One of your responsibilities as a travel writer is to find compelling and timely topics for your articles.
When I joined the staff as a stringer at a monthly community newspaper in 2009, one of my greatest fears was that I’d run out of story ideas. My mother even asked me, on many occasions, “Haven’t you run out of people to interview?”
That never happened. In fact, one of the greatest challenges you’ll face as a travel writer is narrowing the scope of possibilities. And whether you’re masterminding your first or your 1,000th article, the process is the same. The key is to awaken your mind and employ your innate sense of curiosity.
We’ve all seen folks walking the streets with their smartphones in hand, their heads tipped forward while texting or talking. I’d say they’re mostly oblivious to the world around them. Simply stated, travel writers are reporters who learn to tune in, rather than tune out, their surroundings. Their responsibility is to keep their eyes and ears open in search of news.
When I sold sound systems and background music more than 30 years ago, my sales manager told me to take a different route home after work.
“Why?” I remember asking him. His answer makes sense, now as much as back then: If you travel the same road all the time, you miss things.
To the travel writer, that means you’re probably not aware that on the other side of town, a new vegan restaurant opened, or the hotel that was under construction last week is offering a special lodging deal this week.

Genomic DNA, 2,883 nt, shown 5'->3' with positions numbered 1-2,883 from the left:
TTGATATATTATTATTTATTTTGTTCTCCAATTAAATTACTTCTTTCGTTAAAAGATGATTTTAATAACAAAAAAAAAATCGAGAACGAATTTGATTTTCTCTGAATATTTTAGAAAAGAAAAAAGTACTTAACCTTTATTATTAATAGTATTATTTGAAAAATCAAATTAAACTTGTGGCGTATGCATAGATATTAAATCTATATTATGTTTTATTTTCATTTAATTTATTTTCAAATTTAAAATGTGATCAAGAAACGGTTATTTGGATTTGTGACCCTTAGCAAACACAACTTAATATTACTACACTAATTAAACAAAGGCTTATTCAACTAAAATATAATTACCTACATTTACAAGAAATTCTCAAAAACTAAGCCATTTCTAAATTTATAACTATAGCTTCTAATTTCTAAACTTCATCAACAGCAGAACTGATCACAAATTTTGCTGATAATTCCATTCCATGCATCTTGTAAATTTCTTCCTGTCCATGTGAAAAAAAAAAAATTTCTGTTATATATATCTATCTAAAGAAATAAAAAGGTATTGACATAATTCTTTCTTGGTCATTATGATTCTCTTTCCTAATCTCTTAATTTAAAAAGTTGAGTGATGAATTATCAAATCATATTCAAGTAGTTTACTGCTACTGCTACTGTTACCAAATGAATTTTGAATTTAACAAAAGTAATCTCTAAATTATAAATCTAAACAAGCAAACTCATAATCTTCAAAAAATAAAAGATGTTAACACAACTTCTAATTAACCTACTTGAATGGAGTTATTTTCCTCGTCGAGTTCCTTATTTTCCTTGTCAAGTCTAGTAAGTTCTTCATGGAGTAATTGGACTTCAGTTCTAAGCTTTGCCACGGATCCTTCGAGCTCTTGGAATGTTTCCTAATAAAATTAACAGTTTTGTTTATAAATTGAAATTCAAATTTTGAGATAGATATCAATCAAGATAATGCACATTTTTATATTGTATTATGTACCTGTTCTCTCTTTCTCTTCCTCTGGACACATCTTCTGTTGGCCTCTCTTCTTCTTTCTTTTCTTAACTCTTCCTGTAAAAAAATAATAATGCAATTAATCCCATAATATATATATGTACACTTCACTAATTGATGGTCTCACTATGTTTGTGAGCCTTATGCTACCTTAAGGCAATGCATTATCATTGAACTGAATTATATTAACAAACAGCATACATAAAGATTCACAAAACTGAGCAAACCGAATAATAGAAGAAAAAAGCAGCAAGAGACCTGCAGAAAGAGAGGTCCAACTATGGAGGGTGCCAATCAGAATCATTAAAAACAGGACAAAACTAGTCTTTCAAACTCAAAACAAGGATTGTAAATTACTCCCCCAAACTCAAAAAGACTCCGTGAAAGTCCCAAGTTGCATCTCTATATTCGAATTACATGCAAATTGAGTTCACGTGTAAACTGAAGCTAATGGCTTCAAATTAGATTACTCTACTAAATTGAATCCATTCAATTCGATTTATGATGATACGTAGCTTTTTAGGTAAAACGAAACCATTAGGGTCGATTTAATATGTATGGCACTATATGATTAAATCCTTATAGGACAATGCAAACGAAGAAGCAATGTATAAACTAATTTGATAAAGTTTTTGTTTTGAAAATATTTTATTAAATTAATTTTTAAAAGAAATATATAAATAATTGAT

Once you travel a new road, I’m willing to bet you can find five fresh, new stories within a two-block radius. On that note, don your reporter’s cap and follow these three tips to find compelling travel story ideas:
1. Visit your favorite restaurant, bar, coffee shop, boutique, etc. Additions or changes to the menu, upcoming entertainment, an updated decor, and new employees are all newsworthy topics.
2. Make it a point to stay in touch with key people in the chamber of commerce and tourism boards. Ask for unique, less-sought-after story ideas.
3. Contact your local historical society, a historian or architect—all of whom will have stories to share. Tap into available resources as much as possible. In 2011, my editor assigned me to cover my town’s centennial celebration. Finding stories that appealed to a diverse audience was a breeze with help from the community.
Remember, cities, towns, and businesses thrive on publicity and will go out of their way to help you. Once you have the “who, what, when, where, why, and how” covered, refer to your Great Escape Publishing travel writer’s program, and get busy crafting your story.
[Editor’s Note: Learn more about how you can fund your travels and make an extra income with photography, travel writing, blogging, and more in our free online newsletter The Right Way to Travel. Sign up here today and we’ll send you a new report, Five Fun Ways To Get Paid To Travel: A Quick-Start Guide, completely FREE.]